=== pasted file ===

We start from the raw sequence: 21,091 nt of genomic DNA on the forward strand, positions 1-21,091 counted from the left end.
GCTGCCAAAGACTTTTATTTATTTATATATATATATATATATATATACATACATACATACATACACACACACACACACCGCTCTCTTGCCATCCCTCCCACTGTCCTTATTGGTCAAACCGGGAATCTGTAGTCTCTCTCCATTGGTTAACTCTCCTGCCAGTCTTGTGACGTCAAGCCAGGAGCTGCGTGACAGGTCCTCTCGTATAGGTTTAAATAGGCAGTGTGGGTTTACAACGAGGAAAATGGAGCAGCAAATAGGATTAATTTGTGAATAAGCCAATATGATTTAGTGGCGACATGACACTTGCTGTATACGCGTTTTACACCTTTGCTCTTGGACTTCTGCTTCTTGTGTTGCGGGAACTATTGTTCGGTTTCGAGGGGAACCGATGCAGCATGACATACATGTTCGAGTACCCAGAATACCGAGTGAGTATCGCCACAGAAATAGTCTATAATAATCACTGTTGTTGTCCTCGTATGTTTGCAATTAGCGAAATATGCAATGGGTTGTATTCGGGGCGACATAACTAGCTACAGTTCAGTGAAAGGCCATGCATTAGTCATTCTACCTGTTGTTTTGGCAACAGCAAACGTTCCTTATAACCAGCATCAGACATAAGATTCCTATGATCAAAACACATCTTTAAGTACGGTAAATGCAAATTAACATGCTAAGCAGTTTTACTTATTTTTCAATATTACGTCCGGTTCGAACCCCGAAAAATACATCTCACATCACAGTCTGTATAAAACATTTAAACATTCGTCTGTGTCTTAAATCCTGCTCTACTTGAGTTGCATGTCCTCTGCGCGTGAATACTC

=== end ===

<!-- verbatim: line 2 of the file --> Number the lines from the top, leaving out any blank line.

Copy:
GCTGCCAAAGACTTTTATTTATTTATATATATATATATATATATATACATACATACATACATACACACACACACACACCGCTCTCTTGCCATCCCTCCCACTGTCCTTATTGGTCAAACCGGGAATCTGTAGTCTCTCTCCATTGGTTAACTCTCCTGCCAGTCTTGTGACGTCAAGCCAGGAGCTGCGTGACAGGTCCTCTCGTATAGGTTTAAATAGGCAGTGTGGGTTTACAACGAGGAAAATGGAGCAGCAAATAGGATTAATTTGTGAATAAGCCAATATGATTTAGTGGCGACATGACACTTGCTGTATACGCGTTTTACACCTTTGCTCTTGGACTTCTGCTTCTTGTGTTGCGGGAACTATTGTTCGGTTTCGAGGGGAACCGATGCAGCATGACATACATGTTCGAGTACCCAGAATACCGAGTGAGTATCGCCACAGAAATAGTCTATAATAATCACTGTTGTTGTCCTCGTATGTTTGCAATTAGCGAAATATGCAATGGGTTGTATTCGGGGCGACATAACTAGCTACAGTTCAGTGAAAGGCCATGCATTAGTCATTCTACCTGTTGTTTTGGCAACAGCAAACGTTCCTTATAACCAGCATCAGACATAAGATTCCTATGATCAAAACACATCTTTAAGTACGGTAAATGCAAATTAACATGCTAAGCAGTTTTACTTATTTTTCAATATTACGTCCGGTTCGAACCCCGAAAAATACATCTCACATCACAGTCTGTATAAAACATTTAAACATTCGTCTGTGTCTTAAATCCTGCTCTACTTGAGTTGCATGTCCTCTGCGCGTGAATACTC